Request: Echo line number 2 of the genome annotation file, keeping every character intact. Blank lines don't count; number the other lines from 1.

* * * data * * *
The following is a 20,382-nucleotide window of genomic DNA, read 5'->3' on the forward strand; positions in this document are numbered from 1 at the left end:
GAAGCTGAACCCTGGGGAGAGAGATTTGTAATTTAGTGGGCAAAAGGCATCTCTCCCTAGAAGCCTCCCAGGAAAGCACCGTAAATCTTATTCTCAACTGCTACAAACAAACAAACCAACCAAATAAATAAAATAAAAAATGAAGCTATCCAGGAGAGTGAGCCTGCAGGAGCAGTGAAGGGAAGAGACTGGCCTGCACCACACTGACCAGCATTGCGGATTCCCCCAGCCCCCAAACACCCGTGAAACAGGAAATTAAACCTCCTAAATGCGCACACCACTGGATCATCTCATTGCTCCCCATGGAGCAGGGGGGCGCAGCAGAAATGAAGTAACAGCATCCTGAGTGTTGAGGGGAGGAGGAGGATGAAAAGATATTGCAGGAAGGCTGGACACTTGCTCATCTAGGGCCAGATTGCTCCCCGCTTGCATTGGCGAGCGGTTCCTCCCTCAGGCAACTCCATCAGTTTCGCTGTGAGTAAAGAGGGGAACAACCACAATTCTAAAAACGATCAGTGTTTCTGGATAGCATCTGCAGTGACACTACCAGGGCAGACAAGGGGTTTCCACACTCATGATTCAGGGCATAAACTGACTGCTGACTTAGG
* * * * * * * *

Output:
GAAGCTGAACCCTGGGGAGAGAGATTTGTAATTTAGTGGGCAAAAGGCATCTCTCCCTAGAAGCCTCCCAGGAAAGCACCGTAAATCTTATTCTCAACTGCTACAAACAAACAAACCAACCAAATAAATAAAATAAAAAATGAAGCTATCCAGGAGAGTGAGCCTGCAGGAGCAGTGAAGGGAAGAGACTGGCCTGCACCACACTGACCAGCATTGCGGATTCCCCCAGCCCCCAAACACCCGTGAAACAGGAAATTAAACCTCCTAAATGCGCACACCACTGGATCATCTCATTGCTCCCCATGGAGCAGGGGGGCGCAGCAGAAATGAAGTAACAGCATCCTGAGTGTTGAGGGGAGGAGGAGGATGAAAAGATATTGCAGGAAGGCTGGACACTTGCTCATCTAGGGCCAGATTGCTCCCCGCTTGCATTGGCGAGCGGTTCCTCCCTCAGGCAACTCCATCAGTTTCGCTGTGAGTAAAGAGGGGAACAACCACAATTCTAAAAACGATCAGTGTTTCTGGATAGCATCTGCAGTGACACTACCAGGGCAGACAAGGGGTTTCCACACTCATGATTCAGGGCATAAACTGACTGCTGACTTAGG